Silence, communion Communication
Elemental: Leggatt (compared to fish when he enters the story) Civilized, artificial
Sea: justice mediated through circumstance Land: duty, obligation, abstraction
Irrational Rational

          Conrad turns to the double or doppelganger, a legacy of E.T.A. Hoffman and Romanticism, to image a conflict between justice and sympathy, and to paint them as antithetical responses to wrongdoing. To put it differently, the author sets in opposition rejection of the outlaw and identification with him. We can guess the captain’s choice, knowing Conrad is committed to portraying the fatal easiness of accident and its often unjust and irrevocable consequences, as he does in Lord Jim. What we may call the “There-but-for-the-grace-of-God-go-I” factor. The captain’s identification with Leggatt—immediate, profound, uninformed, and unreasoned—tells us he will forgive Leggatt, shield him from the authorities, perform the subsequent actions forgiveness demands of the plot. After the outlaw has boarded the ship and they sit alone together in the captain’s cabin, Leggatt discloses his story of involuntary manslaughter. The captain, far from regretting his impulse to rescue the sailor, finds his sympathy still warm. Why? “After such knowledge, what forgiveness?” The answer lies in the captain’s words: it was as if he were “conversing with his own grey ghost.”
          Doppelganger or grey ghost Leggatt may be, but he is no apparition. He is a real man, an actualized character who has made a “necessary error,” to borrow Conrad’s phrase. “Necessary” provides justification, “error” reduces the enormity of the deed to misadventure. Leggatt is not intended to be a personification of evil like the doppelgangers in Dostoyevsky’s “The Double” or Stevens’s Dr. Jekyll and Mr. Hyde. This important distinction between the traditional double and Conrad’s version of it in The Secret Sharer is what allows the captain’s identification, and prospectively, ours. Who is exempt from “necessary error”? The basis for forgiveness is laid down. The hidden final question will turn out to be, “Toward whom?”
          Faced with interrogation about Leggatt’s disappearance by the captain of the Sephora, his rescuer experiences intense conflict between the two worlds of empathy and legality, abstract justice and forgiveness. Leggatt, the “secret sharer” of our captain’s identity, has enmeshed him in a crisis which ultimately reveals, no actually develops, unrealized moral dimensions in his character, dimensions hidden even from himself. Admitting silently, “If he had only known how afraid I was of his putting my feelings of identity with the other to the test!” he nevertheless sails through the test, disclosing nothing to his opposite number from the Sephora. More silence, concealment, mystery. Judgment bows to understanding.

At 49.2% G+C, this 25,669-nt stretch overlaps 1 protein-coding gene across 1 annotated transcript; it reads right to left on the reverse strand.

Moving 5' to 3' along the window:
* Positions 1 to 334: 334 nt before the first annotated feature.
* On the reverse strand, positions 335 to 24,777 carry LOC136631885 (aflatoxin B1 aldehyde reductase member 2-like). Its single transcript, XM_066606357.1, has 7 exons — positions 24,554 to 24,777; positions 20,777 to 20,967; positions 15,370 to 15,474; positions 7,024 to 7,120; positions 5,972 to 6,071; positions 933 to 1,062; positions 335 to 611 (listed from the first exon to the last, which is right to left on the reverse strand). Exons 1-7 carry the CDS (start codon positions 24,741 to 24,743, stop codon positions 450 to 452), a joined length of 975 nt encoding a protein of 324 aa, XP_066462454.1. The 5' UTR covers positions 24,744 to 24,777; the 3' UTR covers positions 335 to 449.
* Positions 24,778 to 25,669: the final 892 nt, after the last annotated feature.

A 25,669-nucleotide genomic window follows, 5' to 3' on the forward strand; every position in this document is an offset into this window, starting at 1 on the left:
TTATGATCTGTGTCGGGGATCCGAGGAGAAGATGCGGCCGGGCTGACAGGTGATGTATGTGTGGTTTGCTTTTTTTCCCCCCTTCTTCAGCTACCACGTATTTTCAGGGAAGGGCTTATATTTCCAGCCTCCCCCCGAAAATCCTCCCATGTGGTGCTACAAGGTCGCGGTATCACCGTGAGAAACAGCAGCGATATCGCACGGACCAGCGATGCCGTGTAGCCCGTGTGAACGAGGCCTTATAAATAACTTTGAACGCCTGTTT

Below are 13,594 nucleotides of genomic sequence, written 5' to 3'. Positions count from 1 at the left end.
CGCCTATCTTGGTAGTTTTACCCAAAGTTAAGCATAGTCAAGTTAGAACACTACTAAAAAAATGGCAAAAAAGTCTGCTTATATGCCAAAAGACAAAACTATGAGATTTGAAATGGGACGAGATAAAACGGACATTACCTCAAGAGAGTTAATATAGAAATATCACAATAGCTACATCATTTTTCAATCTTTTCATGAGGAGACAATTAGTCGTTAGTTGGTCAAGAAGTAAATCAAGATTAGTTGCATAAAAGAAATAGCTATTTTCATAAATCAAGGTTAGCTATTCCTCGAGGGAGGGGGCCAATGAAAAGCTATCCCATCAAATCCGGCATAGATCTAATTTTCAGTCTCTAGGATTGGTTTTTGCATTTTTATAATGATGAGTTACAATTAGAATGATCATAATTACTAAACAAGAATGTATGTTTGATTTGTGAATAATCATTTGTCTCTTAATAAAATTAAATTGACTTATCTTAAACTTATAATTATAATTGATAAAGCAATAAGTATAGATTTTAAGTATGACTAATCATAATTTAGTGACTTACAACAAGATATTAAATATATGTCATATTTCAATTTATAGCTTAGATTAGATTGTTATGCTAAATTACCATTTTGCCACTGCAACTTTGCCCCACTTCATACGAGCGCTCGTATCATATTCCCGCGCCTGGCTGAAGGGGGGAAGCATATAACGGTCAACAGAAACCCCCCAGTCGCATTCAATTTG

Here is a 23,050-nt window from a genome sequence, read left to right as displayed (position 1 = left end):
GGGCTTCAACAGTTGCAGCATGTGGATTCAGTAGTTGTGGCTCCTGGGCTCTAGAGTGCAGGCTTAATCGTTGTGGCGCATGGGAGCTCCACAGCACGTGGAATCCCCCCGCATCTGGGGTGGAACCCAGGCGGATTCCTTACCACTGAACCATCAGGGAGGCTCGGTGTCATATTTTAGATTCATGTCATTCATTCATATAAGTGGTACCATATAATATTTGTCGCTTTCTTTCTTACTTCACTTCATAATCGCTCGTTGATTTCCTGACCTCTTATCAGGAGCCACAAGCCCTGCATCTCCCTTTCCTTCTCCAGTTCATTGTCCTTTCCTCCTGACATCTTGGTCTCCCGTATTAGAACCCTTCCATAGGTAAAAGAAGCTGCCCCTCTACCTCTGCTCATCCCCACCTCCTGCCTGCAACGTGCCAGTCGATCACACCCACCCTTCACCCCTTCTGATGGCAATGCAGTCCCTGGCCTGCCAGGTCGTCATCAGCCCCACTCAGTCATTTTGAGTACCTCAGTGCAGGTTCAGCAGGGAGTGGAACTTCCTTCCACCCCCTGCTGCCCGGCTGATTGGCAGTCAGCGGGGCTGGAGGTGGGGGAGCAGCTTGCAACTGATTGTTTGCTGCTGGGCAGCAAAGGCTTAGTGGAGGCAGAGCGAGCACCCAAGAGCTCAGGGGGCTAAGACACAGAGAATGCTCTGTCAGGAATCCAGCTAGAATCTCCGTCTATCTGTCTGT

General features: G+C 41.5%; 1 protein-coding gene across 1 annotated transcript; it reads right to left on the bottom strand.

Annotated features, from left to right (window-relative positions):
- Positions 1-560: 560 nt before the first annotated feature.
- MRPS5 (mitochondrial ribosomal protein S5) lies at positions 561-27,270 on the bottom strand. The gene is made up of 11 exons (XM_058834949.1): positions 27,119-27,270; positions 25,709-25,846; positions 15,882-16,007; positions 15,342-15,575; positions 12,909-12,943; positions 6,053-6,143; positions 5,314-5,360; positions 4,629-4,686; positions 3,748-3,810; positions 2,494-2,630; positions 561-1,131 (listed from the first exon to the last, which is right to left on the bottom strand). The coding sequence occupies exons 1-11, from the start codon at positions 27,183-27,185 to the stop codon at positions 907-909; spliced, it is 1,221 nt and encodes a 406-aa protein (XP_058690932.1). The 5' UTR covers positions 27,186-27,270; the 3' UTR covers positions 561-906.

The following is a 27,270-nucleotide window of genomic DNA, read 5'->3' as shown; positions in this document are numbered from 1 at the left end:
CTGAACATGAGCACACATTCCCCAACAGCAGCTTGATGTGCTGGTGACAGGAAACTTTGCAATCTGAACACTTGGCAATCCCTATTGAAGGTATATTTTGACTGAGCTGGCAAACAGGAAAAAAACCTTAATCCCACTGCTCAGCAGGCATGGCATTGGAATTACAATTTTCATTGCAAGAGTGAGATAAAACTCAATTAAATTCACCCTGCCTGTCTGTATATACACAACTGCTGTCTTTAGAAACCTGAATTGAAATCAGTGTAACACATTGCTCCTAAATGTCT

The captain’s identification with Leggatt is so powerful it goes beyond the There-but-for-the-grace-of-God-go-I. Sprinkled throughout the narrative are clues to the power of this shared identity: “He must have looked exactly as I used to look in that bed”; “I was constantly watching myself, my secret self”; “Anyone would have taken him for me”; “He appealed to me as if our experiences had been as identical as our clothes.” Something more compelling than fraternal feeling is going on, both on the psychological and the mythic levels of interpretation. The captain’s acknowledgment of “the other” is almost recognition of something known before, not just vision but déjà vu. Space between “self” and “other” collapses. “There-but-for-the-grace-of-God-go-I” becomes “There-go-I.” This is why, in the final analysis, the captain feels compelled to save the fugitive. Cain and Abel are not only brothers, but one. Rescuing Leggatt, he rescues himself.
          Who is he, “our” captain, who burdens us with this circumlocutory pronoun, at once nameless one and main character of The Secret Sharer? Most curiously, Conrad leaves both captain and his ship unnamed, though we learn Leggat’s ship is the Sephora, and her commander is Captain Archbold. Indeed, reflecting he is “somewhat of a stranger to myself,” it is as if the captain himself does not know his own name. He could be Everyman, he could be any one of us, he could be allegorical. If The Secret Sharer is allegory—the Captain as Rescuer, the Captain of the Sephora as Pursuer, Leggatt as Outlaw—it is more complex, more psychological, less two-dimensional than allegory usually is. No clumps of good and evil people polarize this story, as they do in so many of its Victorian predecessors. Rather, the author, meaning us to identify with Leggatt and with the captain, creates of each a person with limitations.